Objective The population of Populus euphratica recovered to a certain extent following the ecological water conveyance project, but its restoration result was far less significant than for Tamarix ramosissima, which overlaped its ecological niche. To provide scientific reference for protecting and managing P. euphratica forests and developing ecological water conveyance projects in oases, this study explored whether the adaptability advantages of P. euphratica population were affected by symbiosis with T. ramosissima in different soil water and salinity environments.
Method P. euphratica and T. ramosissima forests in the arid area in northwestern China were selected as the key constructive species of riparian forest communities, and two common soil water and salinity habitats with high and moderate soil moisture and salinity were established as a means of analysing the spatial distribution of both species and their relationships with saline water.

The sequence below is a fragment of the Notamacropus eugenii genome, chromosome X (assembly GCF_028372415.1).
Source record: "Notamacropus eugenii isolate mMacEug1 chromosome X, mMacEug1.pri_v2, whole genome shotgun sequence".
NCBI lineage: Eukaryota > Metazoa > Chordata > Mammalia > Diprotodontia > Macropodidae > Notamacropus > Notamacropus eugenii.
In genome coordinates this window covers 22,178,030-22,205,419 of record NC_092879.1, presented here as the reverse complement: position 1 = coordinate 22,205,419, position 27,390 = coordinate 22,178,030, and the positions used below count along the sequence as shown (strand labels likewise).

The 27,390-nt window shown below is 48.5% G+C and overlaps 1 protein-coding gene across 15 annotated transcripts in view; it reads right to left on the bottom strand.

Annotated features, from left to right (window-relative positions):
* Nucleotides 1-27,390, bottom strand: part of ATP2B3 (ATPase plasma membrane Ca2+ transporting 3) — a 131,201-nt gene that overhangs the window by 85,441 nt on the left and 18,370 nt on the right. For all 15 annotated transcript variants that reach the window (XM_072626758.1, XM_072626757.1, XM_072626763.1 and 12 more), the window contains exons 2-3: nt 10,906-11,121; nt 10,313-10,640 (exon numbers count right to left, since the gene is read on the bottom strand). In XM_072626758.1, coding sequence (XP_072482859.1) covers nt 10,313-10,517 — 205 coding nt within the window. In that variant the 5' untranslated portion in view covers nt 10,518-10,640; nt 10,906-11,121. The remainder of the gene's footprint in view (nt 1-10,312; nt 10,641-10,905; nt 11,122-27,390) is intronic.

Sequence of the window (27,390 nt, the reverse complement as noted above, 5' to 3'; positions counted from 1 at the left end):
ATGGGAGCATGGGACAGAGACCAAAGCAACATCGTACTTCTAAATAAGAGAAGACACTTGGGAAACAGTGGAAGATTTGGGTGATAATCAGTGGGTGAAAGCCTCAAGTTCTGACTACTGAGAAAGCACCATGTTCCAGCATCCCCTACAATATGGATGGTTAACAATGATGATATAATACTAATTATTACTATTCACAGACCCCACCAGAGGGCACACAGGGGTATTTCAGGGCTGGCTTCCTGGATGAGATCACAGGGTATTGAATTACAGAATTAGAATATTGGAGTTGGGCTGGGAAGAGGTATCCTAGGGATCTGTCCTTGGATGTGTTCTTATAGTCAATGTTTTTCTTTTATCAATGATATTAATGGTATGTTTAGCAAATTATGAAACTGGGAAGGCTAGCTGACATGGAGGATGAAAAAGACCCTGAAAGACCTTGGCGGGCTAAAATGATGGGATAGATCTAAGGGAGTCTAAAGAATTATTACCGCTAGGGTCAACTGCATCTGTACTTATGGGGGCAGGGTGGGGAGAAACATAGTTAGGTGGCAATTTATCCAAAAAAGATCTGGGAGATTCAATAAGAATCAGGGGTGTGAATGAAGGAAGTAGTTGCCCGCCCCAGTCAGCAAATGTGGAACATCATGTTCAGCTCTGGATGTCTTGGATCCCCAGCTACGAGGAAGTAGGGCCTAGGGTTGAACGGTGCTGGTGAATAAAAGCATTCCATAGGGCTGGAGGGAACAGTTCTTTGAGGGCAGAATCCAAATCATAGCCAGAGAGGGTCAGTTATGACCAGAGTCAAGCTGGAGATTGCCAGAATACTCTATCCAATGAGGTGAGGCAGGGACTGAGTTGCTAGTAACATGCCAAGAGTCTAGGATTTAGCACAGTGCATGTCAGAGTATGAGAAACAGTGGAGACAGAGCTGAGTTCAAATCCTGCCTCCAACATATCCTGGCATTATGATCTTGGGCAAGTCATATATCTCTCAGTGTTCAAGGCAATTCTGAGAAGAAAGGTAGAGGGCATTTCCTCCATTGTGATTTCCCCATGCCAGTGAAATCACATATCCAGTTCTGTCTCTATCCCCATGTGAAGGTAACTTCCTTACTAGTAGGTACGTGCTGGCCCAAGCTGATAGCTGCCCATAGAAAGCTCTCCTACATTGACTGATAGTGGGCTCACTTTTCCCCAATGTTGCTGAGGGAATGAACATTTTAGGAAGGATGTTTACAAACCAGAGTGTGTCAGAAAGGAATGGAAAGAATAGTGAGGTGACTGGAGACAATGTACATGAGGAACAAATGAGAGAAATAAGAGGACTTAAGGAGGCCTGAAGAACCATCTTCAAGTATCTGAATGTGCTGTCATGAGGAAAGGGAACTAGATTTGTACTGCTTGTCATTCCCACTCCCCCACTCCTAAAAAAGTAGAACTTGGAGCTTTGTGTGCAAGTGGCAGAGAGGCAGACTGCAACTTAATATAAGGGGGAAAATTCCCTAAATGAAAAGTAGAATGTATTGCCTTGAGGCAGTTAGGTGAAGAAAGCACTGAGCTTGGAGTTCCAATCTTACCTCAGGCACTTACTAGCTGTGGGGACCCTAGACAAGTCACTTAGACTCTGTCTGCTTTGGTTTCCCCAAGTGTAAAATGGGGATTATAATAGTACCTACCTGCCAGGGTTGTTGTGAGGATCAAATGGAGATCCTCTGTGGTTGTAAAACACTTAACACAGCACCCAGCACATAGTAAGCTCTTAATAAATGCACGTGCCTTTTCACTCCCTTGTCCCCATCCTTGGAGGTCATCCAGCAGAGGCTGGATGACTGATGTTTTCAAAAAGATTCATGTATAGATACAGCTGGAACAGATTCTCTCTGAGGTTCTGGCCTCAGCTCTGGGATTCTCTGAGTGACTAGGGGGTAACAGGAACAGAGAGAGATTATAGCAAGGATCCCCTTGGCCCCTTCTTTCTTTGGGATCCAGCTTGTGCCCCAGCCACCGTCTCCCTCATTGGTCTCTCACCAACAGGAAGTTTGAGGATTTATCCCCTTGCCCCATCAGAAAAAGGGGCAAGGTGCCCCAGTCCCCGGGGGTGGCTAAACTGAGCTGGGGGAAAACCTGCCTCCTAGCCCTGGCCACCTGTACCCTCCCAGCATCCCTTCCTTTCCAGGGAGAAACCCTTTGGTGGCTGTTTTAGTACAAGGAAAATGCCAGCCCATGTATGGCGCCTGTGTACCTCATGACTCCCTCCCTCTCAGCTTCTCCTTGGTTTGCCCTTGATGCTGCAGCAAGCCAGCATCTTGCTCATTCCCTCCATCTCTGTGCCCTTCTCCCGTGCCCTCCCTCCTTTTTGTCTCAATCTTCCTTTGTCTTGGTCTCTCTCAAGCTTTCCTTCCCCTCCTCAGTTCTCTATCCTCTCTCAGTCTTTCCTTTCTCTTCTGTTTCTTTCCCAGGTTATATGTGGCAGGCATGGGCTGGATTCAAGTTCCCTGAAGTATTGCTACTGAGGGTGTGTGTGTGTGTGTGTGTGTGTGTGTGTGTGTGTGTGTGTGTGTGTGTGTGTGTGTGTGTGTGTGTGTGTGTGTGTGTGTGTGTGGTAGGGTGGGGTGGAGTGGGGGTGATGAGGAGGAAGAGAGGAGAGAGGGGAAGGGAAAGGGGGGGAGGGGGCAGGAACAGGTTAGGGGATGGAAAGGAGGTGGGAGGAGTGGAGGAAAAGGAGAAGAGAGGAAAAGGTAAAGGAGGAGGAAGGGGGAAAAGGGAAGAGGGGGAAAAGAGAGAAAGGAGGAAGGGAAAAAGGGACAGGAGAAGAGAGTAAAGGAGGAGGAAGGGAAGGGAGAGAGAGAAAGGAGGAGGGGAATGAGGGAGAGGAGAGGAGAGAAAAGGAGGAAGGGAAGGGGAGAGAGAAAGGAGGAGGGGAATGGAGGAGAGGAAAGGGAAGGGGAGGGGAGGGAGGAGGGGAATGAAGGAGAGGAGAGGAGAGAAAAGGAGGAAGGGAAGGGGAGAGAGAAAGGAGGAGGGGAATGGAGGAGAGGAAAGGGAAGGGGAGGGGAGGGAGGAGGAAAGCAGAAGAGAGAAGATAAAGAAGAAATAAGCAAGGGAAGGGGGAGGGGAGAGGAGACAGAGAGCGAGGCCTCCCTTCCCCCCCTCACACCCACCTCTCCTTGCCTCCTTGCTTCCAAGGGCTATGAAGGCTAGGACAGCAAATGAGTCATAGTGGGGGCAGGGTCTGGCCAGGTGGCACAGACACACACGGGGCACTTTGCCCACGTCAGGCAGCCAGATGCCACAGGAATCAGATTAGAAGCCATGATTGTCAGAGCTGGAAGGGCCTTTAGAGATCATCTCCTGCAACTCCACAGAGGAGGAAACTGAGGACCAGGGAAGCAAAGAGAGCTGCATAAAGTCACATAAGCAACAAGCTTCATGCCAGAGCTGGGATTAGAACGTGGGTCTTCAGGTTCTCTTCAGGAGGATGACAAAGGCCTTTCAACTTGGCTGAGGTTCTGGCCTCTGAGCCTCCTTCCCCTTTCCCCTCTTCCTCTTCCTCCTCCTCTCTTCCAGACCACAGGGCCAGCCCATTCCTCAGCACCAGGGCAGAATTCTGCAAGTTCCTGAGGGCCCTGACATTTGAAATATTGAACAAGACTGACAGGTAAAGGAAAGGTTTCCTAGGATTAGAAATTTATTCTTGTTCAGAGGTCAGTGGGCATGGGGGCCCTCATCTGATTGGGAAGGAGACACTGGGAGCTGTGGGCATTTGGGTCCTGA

Result (1) In an environment with relatively high water and salt content, the P. euphratica population demonstrated a declining trend, with relatively few young woods and a limited amount of regeneration, whereas the T. ramosissima population was stable. The population structure of P. euphratica was found to be stable with little difference between each age class, whereas T. ramosissima was found to have a growing population. (2) In different salt and water environment, both species were mainly distributed in aggregation as a means of resisting the stress of an adverse environment, and P. euphratica seedling growth was inhibited by T. ramosissima. (3) Different soil water and salinity environments resulted in differences in the abundance of both species. The ratio of T. ramosissima to P. euphratica was found to have a positive correlation with salinity, but as the water content increased, the number of T. ramosissima decreased and P. euphratica increased with lower salt content.
Conclusion The results further verify that competition is an important factor for the decline of P. euphratica during the succession process, with the exception of environmental filtering. T. ramosissima will gradually replace P. euphratica in high-salt habitats, but the improvement of water conditions could slow down the occurrence of this trend.